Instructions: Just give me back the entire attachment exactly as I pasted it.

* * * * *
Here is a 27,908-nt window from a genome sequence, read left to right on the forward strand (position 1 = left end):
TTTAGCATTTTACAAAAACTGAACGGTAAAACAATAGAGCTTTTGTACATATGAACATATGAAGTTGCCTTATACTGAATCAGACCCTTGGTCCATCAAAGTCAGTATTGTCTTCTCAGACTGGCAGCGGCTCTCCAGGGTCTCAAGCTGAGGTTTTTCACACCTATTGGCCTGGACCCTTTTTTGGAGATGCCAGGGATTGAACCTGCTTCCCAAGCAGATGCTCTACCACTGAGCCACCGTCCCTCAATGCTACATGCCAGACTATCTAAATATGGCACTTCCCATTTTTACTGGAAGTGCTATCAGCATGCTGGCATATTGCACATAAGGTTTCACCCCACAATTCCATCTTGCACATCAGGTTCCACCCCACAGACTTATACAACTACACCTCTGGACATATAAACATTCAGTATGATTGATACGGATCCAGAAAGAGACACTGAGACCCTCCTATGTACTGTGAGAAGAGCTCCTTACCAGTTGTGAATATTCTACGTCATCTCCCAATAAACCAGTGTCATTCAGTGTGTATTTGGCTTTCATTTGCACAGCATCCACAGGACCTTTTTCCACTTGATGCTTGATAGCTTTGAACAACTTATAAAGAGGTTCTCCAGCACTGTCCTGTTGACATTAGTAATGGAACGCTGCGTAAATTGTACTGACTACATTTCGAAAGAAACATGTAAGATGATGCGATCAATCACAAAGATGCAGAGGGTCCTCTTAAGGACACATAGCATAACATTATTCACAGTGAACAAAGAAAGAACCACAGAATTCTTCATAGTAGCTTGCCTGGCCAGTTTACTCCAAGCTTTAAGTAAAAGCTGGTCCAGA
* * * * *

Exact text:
Here is a 27,908-nt window from a genome sequence, read left to right on the forward strand (position 1 = left end):
TTTAGCATTTTACAAAAACTGAACGGTAAAACAATAGAGCTTTTGTACATATGAACATATGAAGTTGCCTTATACTGAATCAGACCCTTGGTCCATCAAAGTCAGTATTGTCTTCTCAGACTGGCAGCGGCTCTCCAGGGTCTCAAGCTGAGGTTTTTCACACCTATTGGCCTGGACCCTTTTTTGGAGATGCCAGGGATTGAACCTGCTTCCCAAGCAGATGCTCTACCACTGAGCCACCGTCCCTCAATGCTACATGCCAGACTATCTAAATATGGCACTTCCCATTTTTACTGGAAGTGCTATCAGCATGCTGGCATATTGCACATAAGGTTTCACCCCACAATTCCATCTTGCACATCAGGTTCCACCCCACAGACTTATACAACTACACCTCTGGACATATAAACATTCAGTATGATTGATACGGATCCAGAAAGAGACACTGAGACCCTCCTATGTACTGTGAGAAGAGCTCCTTACCAGTTGTGAATATTCTACGTCATCTCCCAATAAACCAGTGTCATTCAGTGTGTATTTGGCTTTCATTTGCACAGCATCCACAGGACCTTTTTCCACTTGATGCTTGATAGCTTTGAACAACTTATAAAGAGGTTCTCCAGCACTGTCCTGTTGACATTAGTAATGGAACGCTGCGTAAATTGTACTGACTACATTTCGAAAGAAACATGTAAGATGATGCGATCAATCACAAAGATGCAGAGGGTCCTCTTAAGGACACATAGCATAACATTATTCACAGTGAACAAAGAAAGAACCACAGAATTCTTCATAGTAGCTTGCCTGGCCAGTTTACTCCAAGCTTTAAGTAAAAGCTGGTCCAGA